DUBAI, Sept 22 (Reuters) - Gulf governments continue to issue debt in high volumes, but deficit cuts and improved liquidity have reduced the urgency to raise money through so-called “jumbo bonds”, a senior JPMorgan banker has said.
In 2016 Saudi Arabia issued $17.5 billion bonds, which marked the beginning of an era of jumbo transactions in the region, as governments urgently needed to fill coffers after the 2014-2015 oil price collapse.
Jumbo bonds are generally meant as over $5 billion.
The Gulf continues to supply very large transactions - this year state-owned Qatar Petroleum sold $12.5 billion bonds.
But barring shocks like COVID-19, governments in the future are expected to cover their funding needs through more frequent and smaller deals, said Hani Deaibes, head of debt capital markets for the Middle East and North Africa at JPMorgan.
“Governments are trying to spread issuance through the year, trying to optimize pricing. They are now well established and have that flexibility”, Deaibes told Reuters.
“With lower financing needs, you don’t have to de-risk funding via large transactions and as such less need to do jumbo trades”.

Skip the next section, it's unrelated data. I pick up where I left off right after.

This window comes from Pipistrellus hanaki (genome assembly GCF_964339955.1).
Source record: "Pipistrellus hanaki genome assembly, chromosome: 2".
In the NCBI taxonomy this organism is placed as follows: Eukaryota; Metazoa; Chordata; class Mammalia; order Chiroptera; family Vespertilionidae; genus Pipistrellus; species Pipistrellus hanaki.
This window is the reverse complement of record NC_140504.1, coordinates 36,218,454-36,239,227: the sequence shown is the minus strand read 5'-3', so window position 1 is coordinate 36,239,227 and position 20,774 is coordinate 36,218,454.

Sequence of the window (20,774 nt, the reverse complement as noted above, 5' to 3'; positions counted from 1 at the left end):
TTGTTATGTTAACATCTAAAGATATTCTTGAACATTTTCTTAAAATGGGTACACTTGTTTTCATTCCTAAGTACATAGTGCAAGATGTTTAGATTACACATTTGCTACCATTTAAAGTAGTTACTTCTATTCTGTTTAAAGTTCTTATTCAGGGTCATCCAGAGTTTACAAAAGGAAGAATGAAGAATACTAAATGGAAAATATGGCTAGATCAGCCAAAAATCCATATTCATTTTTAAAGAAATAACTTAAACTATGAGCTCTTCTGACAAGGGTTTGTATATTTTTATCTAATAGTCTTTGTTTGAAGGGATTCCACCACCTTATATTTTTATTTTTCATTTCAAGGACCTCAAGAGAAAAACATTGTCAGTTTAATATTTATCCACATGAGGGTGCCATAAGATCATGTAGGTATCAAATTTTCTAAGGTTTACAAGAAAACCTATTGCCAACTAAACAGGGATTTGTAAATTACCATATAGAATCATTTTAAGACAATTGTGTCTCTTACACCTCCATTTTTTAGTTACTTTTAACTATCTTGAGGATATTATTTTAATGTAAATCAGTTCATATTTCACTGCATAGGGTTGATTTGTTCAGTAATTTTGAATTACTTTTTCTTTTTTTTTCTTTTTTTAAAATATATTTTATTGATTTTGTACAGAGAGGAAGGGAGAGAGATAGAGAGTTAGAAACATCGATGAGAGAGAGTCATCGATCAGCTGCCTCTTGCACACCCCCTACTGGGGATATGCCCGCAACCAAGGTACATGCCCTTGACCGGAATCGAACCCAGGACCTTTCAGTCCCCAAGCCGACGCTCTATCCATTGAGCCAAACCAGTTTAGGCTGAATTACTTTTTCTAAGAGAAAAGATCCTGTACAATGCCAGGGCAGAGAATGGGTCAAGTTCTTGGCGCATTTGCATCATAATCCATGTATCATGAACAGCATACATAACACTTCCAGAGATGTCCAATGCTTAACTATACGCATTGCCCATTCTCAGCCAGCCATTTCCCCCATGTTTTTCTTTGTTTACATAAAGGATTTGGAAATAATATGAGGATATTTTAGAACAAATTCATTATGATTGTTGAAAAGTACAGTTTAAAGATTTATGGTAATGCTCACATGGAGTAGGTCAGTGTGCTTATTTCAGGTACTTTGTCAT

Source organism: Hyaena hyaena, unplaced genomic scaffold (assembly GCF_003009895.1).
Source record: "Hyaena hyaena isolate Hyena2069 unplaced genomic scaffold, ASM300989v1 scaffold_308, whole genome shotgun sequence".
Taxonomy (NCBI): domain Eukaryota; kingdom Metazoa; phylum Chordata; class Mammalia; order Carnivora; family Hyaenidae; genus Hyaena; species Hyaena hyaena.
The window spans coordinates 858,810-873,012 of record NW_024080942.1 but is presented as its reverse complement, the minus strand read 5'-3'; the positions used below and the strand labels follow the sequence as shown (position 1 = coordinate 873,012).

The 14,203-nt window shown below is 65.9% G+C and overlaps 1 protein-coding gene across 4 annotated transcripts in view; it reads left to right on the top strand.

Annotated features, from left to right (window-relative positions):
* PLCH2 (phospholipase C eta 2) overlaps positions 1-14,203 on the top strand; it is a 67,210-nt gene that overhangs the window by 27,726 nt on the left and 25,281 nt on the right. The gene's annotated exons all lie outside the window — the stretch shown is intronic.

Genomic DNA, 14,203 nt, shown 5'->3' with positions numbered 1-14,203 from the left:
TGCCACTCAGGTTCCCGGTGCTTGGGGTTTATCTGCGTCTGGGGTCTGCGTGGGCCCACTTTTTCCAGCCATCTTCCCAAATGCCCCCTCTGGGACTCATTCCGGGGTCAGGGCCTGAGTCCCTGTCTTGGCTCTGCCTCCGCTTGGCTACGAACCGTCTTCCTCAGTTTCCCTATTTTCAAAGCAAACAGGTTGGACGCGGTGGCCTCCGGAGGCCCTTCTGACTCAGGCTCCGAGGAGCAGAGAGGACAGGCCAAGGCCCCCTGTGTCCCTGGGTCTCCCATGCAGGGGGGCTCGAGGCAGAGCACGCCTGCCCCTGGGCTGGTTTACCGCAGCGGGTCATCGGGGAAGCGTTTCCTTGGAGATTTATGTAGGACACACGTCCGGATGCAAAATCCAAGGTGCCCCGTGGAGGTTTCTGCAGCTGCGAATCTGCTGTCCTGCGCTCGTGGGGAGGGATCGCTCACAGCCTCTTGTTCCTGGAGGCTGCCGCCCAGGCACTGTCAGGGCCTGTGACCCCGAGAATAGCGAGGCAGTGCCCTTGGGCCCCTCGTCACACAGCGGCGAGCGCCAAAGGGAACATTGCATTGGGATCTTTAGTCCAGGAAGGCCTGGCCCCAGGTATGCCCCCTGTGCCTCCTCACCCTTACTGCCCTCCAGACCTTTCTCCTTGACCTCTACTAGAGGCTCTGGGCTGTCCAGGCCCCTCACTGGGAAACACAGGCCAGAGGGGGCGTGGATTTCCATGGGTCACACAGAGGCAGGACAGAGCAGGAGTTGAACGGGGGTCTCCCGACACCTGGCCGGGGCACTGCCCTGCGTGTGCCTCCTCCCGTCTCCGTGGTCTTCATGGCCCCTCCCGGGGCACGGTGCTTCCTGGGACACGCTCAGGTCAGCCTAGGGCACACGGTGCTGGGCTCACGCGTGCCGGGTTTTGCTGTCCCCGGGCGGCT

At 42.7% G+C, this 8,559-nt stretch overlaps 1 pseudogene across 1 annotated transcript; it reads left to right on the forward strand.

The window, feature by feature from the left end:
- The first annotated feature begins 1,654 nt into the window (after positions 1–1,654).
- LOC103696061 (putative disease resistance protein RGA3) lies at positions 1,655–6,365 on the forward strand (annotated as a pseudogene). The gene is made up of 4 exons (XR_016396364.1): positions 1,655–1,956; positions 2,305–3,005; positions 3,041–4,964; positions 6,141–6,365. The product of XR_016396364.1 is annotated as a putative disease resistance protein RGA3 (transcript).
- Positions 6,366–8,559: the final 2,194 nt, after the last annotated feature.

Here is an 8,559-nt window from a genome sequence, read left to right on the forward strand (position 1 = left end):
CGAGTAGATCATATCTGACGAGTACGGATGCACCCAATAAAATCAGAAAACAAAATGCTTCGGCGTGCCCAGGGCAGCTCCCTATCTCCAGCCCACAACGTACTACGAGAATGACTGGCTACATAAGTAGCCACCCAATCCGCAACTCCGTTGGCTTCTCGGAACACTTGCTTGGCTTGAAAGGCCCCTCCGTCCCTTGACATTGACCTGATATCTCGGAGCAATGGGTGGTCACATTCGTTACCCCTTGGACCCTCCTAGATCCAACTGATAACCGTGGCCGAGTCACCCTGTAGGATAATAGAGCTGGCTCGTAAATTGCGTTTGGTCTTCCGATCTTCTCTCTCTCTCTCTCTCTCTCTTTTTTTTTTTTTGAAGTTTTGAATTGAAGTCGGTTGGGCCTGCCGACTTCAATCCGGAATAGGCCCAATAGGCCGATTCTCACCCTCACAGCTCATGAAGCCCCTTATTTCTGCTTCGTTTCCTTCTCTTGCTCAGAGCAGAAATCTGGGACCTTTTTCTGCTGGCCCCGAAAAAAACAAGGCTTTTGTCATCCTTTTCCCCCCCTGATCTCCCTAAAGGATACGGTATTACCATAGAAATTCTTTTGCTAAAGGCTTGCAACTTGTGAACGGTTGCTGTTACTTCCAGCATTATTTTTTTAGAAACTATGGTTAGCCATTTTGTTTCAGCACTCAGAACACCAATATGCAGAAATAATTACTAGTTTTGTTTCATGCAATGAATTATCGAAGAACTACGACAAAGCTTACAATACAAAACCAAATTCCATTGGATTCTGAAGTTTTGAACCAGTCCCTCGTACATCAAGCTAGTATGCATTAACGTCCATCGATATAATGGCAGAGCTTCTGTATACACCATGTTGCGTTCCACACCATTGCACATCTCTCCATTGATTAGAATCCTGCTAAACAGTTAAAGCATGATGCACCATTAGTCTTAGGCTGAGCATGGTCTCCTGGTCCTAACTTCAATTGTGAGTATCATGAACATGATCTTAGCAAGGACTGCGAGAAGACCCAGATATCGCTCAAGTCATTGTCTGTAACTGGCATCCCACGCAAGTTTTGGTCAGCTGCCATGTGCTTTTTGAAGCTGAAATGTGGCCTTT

Rebounding crude prices this year have reduced the oil-producing region’s thirst for debt, but some governments may continue to tap the markets to take advantage of low rates, sources have previously told Reuters.
Abu Dhabi, which issued $3 billion this month, had budgeted an $11.7 billion deficit for 2021, but that was based on an assumption of oil at $46 a barrel. Brent crude on Wednesday was trading at over $73 a barrel.
“Saudi Arabia has been gradually reducing its funding requirements, Abu Dhabi is in a very good position, Qatar has done the bulk of its large capex”, said Deaibes.
“Maybe Kuwait is the only one that - when they eventually get approval to raise debt - may decide to do a jumbo transaction since they haven’t accessed the market since their inaugural transaction”.
Kuwait issued $8 billion in 2017 but has since been unable to tap the markets because of a standoff between parliament and cabinet, which has blocked a new debt law.
“We’re now in the period of refinancing of those large deals that came out in 2016, 2017, so issuance volume should be sustained by refinancing and issuances from new entities as the market continues to evolve and irrespective of a reduction in fiscal deficits, at least for the coming few years”, Deaibes said.
Reporting by Davide Barbuscia and Steve Orlofsky
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